Considering the role of various anticancer drugs in chemotherapy and the emergence of chemoresistance, the effect of TSA on the chemosensitivity of several anticancer drugs in cancer cells was investigated by numerous research groups. Findings emphasized that TSA is a potent chemo-sensitizer in human cancer cells to improve chemosensitivity towards many drugs including cisplatin, valproic acid, etoposide, tamoxifen, gemcitabine, 5-fluorouracil, oxaliplatin, irinotecan and gefitinib, sunitinib, and TRAIL. It also enhances the radiosensitivity of cancer cells. Moreover, many molecules, such as genistein, quercetin, and glycyrrhetinic acid potentiated TSA’s anticancer activity against different cancer cell lines. Along this line, TSA reestablished cisplatin sensitivity in many cisplatin-resistant cancer cells and augmented cisplatin activity by eliciting cisplatin-induced apoptosis via various mechanisms. In the head and neck squamous cell carcinoma cell line (UT-SCC-77), cisplatin-induced apoptosis was enhanced by TSA pretreatment [107][36]. TSA decreased lysosomal pH, which augmented cathepsin activity resulting in reduced LAMP-2 level, and the potential LMP promotion. Cells lacking LAMP-2 became more sensitive to cisplatin-induced apoptosis. Earlier work indicated that a lower lysosomal pH increases the efficiency of cisplatin-induced apoptosis. It reduces lysosomal pH and elicits lysosomal proteases and sensitized cells to cisplatin [107][36]. In human lung adenocarcinoma cell line A549 and CDDP-resistant derivative (A549/CDDP), Wu and colleagues [108][158] showed that a low concentration of TSA sensitized cisplatin-resistant apoptosis. TSA upregulated pro-apoptotic proteins (death-associated protein kinase (DAPK)) mediating A549/CDDP cell death induced by cisplatin. TSA pretreatment induced elevation of the active form of DAPK in A549/CDDP, which elicited the chemosensitivity of cells to cisplatin. Similarly, co-treatment of human urothelial carcinoma (UC) cell lines (NTUB1 and T24) with TSA and three chemotherapeutic agents (cisplatin, gemcitabine, and doxorubicin) induced synergistic cytotoxicity and significantly potentiated apoptosis. The combination acted by suppressing Raf/MEK/ERK pathway as it is involved in many aspects of tumorigenesis, including cell growth, proliferation, survival, apoptosis, and chemoresistance in UC [109][159]. The activated Raf/MEK/ERK pathway was observed in human bladder UC specimens from patients with chemoresistant status. The co-treatment with TSA increased cleaved caspases-3,-7, and PARP compared with those induced by chemotherapeutic agents alone, and also suppressed the chemotherapy-induced activation of phospho-Bcl2, an anti-apoptosis regulator. The same conclusions were confirmed, in vivo, in a xenograft nude mouse model. TNF-related apoptosis-inducing ligand (TRAIL) is a potent anti-cancer agent due to its high selectivity in eradicating cancer cells while sparing normal cells. However, different cancer cells showed TRAIL resistance. In this context, numerous studies reported that TSA enhances TRAIL efficacy and re-sensitizes various cancer cells resistant even at high doses of TRAIL. Researchers [110][162] showed that low doses of TSA sensitized MM1S myeloma cells were resistant to TRAIL-induced apoptosis and enhanced TRAIL cytotoxicity through the caspase-independent pathway. It induced apoptosis involving the downregulation of the antiapoptotic Bcl-2 proteins, Bcl-2 and Bcl-XL, without altering FLIPS expression. The expression of Bcl-2 members (Bim and Bid) was also upregulated while the expression of PUMA (a and b), Bax, and Noxa, was down-regulated. TSA also induced the transcription of TRAIL death receptor DR5. In another study, Kong et al. [111][156] showed that zebularine and TSA with TRAIL (TZT) treatment sensitizes human breast adenocarcinoma cells (MDA-MB-231 and MCF10A) and augments apoptosis as compared with TRAIL alone. Apoptotic features, including morphological changes, apoptotic activity, and the expression of cleaved poly (ADP) ribose polymerase (PARP) protein were more prominent in MDAMB-231 as compared to MCF10A. No changes in cell cycle were recorded in MDA-MB-231 cells under TRAIL and TZT treatments suggesting other mechanisms [111][156]. Similarly, researchers showed that the co-treatment of human TRAIL-resistant ovarian cancer cells (SKOV3 and Hey8), with TSA and TRAIL inhibits cell proliferation and sensitizes them to TRAIL-induced apoptosis through caspase-dependent mitochondrial pathways [64][101]. Moreover, treating SKOV3 cells with TSA and TRAIL significantly accelerated caspase-8 and truncated Bid resulting in the cytosolic accumulation of cytochrome c and the activation of caspases-3 and -9. On the other hand, the cleavage of PARP, an endogenous substrate of caspase-3, and the upregulation of Bax led to a significant loss of Bcl-2 and Bcl-xL. The sensitization was associated with the downregulation of c-FLIPL via the inhibition of the EGFR pathway, involving caspase-dependent mitochondrial apoptosis as TRAIL alone did not alter the protein level of c-FLIP. In gastric cancer cell lines (AGS, NCI-N87, SNU-1 and SNU-16), TSA potentiated TRAIL-induced apoptosis in caspase-dependent manner via the inhibition of the ERK/FOXM1 pathway [43][80]. The combination rendered gastric cancer cells more vulnerable to TRAIL-mediated cytotoxicity and suppressed cell viability in TRAIL-resistant cell AGS and SGC-7901. In the absence of TSA, slight activation of caspases-3, -7, -8, -9, and PARP was observed, whereas the cotreatment greatly potentiated these effects in both SGC-7901 cells. TSA also contributed to the upregulation of DR5 and downregulation of antiapoptotic proteins (XIAP, Mcl-1, Bcl-2 and Survivin) that could be regulated by oncogenic transcription factor Forkhead boxM1 (FOXM1). TSA treatment inhibited FOXM1 expression at both the transcription and protein levels. The expression level of FOXM1 showed a negative correlation with TRAIL sensitivity. FOXM1 downregulation could be ascribed to the inactivation of the ERK pathway, which sensitizes cells to TRAIL. Research findings [112][40] showed that TSA acts as a sensitizer in chemotherapy and enhances the response to chemotherapeutic agents (gemcitabine, 5-fluorouracil, oxaliplatin, irinotecan and gefitinib) in inhibiting ten pancreatic adenocarcinoma cell proliferation. Ten human pancreatic cancer cell lines, seven derived from primary cancer (MiaPaca2, PaCa3, PaCa44, Panc1, PT45P1, PSN1, and PC) and three from metastatic cancers (HPAF II, CFPAC1, and T3M4) were investigated. TSA was the best partner for all drugs except for 5-fluorouracil leading to potent inhibition of cell growth. The combination of TSA and irinotecan exhibited potent growth inhibition (80%) in most cell lines. In a similar fashion, Zhang et al. [113][163] showed that TSA increases the chemosensitivity of anticancer drugs in two human gastric cancer cell lines (OCUM-8 and MKN-74). The combination of TSA with five anticancer drugs, namely 5-fluorouracil (5-FU), paclitaxel (PTX), oxaliplatin (OXA), irinotecan (SN38), and gemcitabine (GEM) caused a synergistic anti-proliferative effect by combining TSA (30 ng/mL) with 5-fluorouracil, paclitaxel, and irinotecan [113][163]. These three anticancer drugs target cancer through different mechanisms and are used clinically. Furthermore, TSA upregulated the expression of p21, p53, DAPK-1, and the DAPK-2 gene in both OCUM-8 and MKN-74 cells which could be involved in the synergistic effect. The expression level of caspase-3 mRNA increased in OCUM-8 but not in MKN-74, suggesting a key role of caspase-3 in chemosensitivity induced by TSA. It was suggested that the bcl-2 family might not contribute to the enhanced chemosensitivity of TSA as no alteration of bcl-2 was observed. TSA sensitized estrogen receptor (ER) α-negative in formerly antihormone-unresponsive human breast cancer cells (MDA-MB-231, Hs578T and ZR75-1) to tamoxifen treatment possibly by upregulating ER β activity [114][164]. TSA enhanced the ER transcriptional activity as visualized by estrogen response element-regulated reporter and progesterone receptor expression. It seems that the high ER transcriptional activity is mediated by ER β rather than α as TSA induced the expression and nuclear translocation of ER β but not α. Sato et al. [115][165] showed that the combination of TSA-Sunitinib is effective against RCC cells 786-O, ACHN, and Caki-1 RCC cell lines, especially in 786-O, by enhancing apoptosis or growth inhibition through an increase of p21. VEGF protein expression was suppressed by the used combination. Flow cytometry revealed that the apoptotic cell population (sub-G1) was significantly higher in the TSA-Sunitinib combination group compared to the single SU treatment group. In ACHN cells, a cell cycle arrest at the S and G2/M phase was observed in the combined treatment group. Additionally, p21 was significantly increased in both 786-O and ACHN cells. In renal cell carcinoma (786-O, ACHN, and Caki-1 RCC cells), TSA reduced sunitinib resistance by triggering intracellular metabolome shifts [116][166]. Combined metabolome and transcriptome analysis suggested that TSA affects the energy productive metabolic pathways, such as those involving the TCA cycle and nucleotide metabolism. The combination of sunitinib and TSA increased cell death with PARP cleavage, an early marker of mitochondrial apoptosis. In contrast, the receptor tyrosine kinase signaling (the target of sunitinib) was not altered. The sunitinib resistant-RCC cell (786-O Res) when exposed to the sunitinib-TSA combination showed significant growth inhibition. Cells experiencing irreversible damage underwent apoptosis, causing an accumulation of cells in the sub-G1 population and the accumulation of cleaved PARP, introduced by caspase-3. In hepatoma cells (HepG2), Donia et al. [117][167] showed that TSA enhances responsiveness and induces apoptosis to Taxol. The sensitizing effect of acetylation modification on the responsiveness of hepatoma cells to anticancer therapy is ascribed to its modulatory role on epigenetics via the upregulation of HDAC1 and downregulation of Dnmt1 and 3α gene and drugs metabolizing genes. Using cervical cancer HeLa cells, researchers showed that TSA synergistically enhances the DNA targeting capacity and apoptosis-inducing efficacy of silver nanoparticles (AgNPs) due to its effect on chromatin condensation and through the activation of the apoptosis effector caspase. Significant ROS generation was observed upon AgNP and TSA treatment corroborating that oxidative stress contributes to the cellular effects of both compounds. A high number of γH2AX foci was detected, suggesting the enhanced formation of double-strand DNA breaks with the combination treatment [118][170]. TSA sensitized the hepatocellular carcinoma cells (HCC) (HepG2 cells) to enhance NK cell-mediated killing by regulating immune-related genes. In this regard, Shin et al. [119][171] observed a significant alternation in the immune-associated genes in TSA-treated HepG2 cells, particularly concerning innate immunity-related genes and antigen recognition-related genes. These findings suggest that TSA induces NK cell-mediated anti-tumor effects in HCC. TSA indirectly increased the killing of HCC cells by increasing NK cell-directed killing and directly by increasing apoptosis. TSA regulated the transcription of numerous innate immunity and tumor antigen recognition-associated genes, such as ULBP1 and RAET1G, in HCC cells. In addition, TSA treatment of HepG2 cells rendered them more susceptible to NK cell-mediated killing while increasing the expression of NKGD2 ligands, including ULBP1/2/3 and MICA/B. TSA also induced the direct killing of HCC cells by stimulating apoptosis. Furthermore, TSA treatment increased nuclear fragmentation and apoptotic bodies in a dose-dependent manner and increased the cleaved (active) caspase-3 in HepG2 and Huh7 cells whereas, PARP, a critical DNA repair protein, was also cleaved by TSA treatment. In vivo, TSA also reduced tumor cell growth in an NK cell-dependent manner in an established HCC tumor xenograft model in BALB/c nude mice [119][171]. The sensitive effects the sensitizing effect of TSA on cancer cells towards drugs used in chemotherapy can be mediated by suppressing the resistance characteristics of tumor cells. In addition, the determination of the sensitizing molecular action of TSA could make it possible to set up the mechanisms of resistance to anticancer drugs.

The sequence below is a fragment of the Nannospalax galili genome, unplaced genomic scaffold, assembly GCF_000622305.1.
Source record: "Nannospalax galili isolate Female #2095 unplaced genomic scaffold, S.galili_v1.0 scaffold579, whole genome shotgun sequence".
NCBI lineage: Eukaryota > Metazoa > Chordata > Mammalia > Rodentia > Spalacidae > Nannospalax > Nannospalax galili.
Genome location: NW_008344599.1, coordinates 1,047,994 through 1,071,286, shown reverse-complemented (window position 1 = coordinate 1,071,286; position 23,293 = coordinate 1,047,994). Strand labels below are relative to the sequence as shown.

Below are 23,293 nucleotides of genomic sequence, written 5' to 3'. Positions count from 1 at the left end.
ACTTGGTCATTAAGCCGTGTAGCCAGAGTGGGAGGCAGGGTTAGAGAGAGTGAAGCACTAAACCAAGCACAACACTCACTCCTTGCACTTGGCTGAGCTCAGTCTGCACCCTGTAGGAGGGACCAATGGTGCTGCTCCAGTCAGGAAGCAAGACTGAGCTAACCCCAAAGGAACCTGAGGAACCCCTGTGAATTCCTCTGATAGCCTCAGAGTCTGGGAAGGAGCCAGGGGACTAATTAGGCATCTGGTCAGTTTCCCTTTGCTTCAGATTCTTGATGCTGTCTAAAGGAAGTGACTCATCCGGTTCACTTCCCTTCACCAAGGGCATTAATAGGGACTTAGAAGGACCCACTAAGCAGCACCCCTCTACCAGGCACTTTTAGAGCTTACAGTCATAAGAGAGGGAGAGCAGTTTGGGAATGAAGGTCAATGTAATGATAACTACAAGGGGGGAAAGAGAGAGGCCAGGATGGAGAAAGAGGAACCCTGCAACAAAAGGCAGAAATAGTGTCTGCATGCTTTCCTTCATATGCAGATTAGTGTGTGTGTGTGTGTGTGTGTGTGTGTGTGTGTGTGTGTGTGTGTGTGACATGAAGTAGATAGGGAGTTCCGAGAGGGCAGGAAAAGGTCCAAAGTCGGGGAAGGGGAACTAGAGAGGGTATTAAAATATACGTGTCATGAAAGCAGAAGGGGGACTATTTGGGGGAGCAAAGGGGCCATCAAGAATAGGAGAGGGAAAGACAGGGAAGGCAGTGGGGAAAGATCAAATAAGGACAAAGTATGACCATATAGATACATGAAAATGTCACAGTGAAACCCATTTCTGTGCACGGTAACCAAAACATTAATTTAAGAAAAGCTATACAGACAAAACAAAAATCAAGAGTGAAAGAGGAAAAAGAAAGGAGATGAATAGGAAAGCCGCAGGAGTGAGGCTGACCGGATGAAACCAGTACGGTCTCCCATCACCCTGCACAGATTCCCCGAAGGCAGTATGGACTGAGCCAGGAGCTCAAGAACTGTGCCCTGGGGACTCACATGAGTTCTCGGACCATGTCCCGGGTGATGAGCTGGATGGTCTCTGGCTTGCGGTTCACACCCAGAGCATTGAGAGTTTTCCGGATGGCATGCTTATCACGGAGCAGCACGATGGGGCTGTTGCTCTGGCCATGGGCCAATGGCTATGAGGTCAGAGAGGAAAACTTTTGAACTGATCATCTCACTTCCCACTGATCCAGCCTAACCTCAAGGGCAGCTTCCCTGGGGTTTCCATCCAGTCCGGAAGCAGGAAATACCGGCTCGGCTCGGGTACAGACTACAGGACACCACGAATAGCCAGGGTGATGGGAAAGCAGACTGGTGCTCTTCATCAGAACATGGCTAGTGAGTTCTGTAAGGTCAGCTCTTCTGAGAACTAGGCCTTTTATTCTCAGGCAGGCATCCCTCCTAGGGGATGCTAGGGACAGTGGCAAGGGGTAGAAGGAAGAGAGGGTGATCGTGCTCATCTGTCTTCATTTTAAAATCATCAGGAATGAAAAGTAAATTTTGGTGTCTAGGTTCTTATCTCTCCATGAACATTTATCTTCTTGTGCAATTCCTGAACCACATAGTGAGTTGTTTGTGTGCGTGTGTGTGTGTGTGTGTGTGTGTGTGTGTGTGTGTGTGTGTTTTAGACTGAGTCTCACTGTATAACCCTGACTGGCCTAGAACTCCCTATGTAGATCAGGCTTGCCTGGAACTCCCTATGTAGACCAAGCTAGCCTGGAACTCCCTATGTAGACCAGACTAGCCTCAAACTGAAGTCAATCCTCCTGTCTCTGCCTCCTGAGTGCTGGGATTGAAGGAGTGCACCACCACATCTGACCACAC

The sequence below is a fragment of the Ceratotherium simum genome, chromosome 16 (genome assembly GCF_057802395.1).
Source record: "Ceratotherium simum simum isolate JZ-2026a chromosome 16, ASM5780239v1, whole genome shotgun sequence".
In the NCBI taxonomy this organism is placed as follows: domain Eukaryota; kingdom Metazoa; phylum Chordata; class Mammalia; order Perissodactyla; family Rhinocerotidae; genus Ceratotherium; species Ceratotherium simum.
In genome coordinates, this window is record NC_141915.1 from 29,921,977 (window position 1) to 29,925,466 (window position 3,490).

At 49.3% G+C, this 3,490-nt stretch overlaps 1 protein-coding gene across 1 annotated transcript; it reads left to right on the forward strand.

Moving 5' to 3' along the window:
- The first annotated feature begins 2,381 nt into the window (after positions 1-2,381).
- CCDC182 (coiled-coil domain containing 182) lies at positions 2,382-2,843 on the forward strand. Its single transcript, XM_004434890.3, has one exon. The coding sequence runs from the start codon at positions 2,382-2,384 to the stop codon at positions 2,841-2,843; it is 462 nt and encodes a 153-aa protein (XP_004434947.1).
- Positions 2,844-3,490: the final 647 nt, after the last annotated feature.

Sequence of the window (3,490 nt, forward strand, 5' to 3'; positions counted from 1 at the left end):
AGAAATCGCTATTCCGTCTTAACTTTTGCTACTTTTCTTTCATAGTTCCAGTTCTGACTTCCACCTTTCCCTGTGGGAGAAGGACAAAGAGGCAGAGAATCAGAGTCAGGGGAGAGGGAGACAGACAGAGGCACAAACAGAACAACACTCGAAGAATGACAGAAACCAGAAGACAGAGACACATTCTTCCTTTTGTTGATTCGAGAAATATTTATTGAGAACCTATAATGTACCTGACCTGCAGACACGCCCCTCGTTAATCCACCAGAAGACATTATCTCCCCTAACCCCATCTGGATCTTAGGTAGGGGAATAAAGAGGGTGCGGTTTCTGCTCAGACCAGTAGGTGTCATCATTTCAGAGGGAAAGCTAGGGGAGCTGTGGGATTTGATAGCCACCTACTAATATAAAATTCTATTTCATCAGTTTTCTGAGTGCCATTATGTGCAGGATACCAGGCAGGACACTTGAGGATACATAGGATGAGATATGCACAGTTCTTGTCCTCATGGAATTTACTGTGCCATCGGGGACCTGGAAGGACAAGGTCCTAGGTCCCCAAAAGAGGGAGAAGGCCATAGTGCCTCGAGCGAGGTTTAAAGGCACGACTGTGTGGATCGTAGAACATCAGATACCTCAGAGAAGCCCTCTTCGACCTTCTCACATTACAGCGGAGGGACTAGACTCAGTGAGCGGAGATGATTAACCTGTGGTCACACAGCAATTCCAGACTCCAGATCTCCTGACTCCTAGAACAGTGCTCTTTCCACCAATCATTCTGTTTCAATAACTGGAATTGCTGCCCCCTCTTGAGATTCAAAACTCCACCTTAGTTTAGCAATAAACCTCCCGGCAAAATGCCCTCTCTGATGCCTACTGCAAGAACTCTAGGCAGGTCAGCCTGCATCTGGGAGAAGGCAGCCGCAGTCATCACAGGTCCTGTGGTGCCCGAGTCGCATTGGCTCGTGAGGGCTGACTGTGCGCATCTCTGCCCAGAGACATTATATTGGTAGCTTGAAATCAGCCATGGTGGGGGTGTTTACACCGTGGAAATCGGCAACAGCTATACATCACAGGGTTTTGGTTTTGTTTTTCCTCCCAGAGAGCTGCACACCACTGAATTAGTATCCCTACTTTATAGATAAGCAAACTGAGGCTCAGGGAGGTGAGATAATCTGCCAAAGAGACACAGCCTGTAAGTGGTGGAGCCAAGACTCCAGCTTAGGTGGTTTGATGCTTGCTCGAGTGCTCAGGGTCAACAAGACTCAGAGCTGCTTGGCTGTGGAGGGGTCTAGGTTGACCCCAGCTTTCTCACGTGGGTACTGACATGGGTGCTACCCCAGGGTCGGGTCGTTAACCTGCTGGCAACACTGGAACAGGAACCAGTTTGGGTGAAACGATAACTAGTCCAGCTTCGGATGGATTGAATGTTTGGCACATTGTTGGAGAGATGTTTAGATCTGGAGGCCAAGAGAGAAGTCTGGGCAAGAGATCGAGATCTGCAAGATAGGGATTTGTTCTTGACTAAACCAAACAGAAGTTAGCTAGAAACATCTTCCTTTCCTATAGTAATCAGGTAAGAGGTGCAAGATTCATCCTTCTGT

3. Effect of Other Molecules on Enhancing the Anticancer Activity of TSA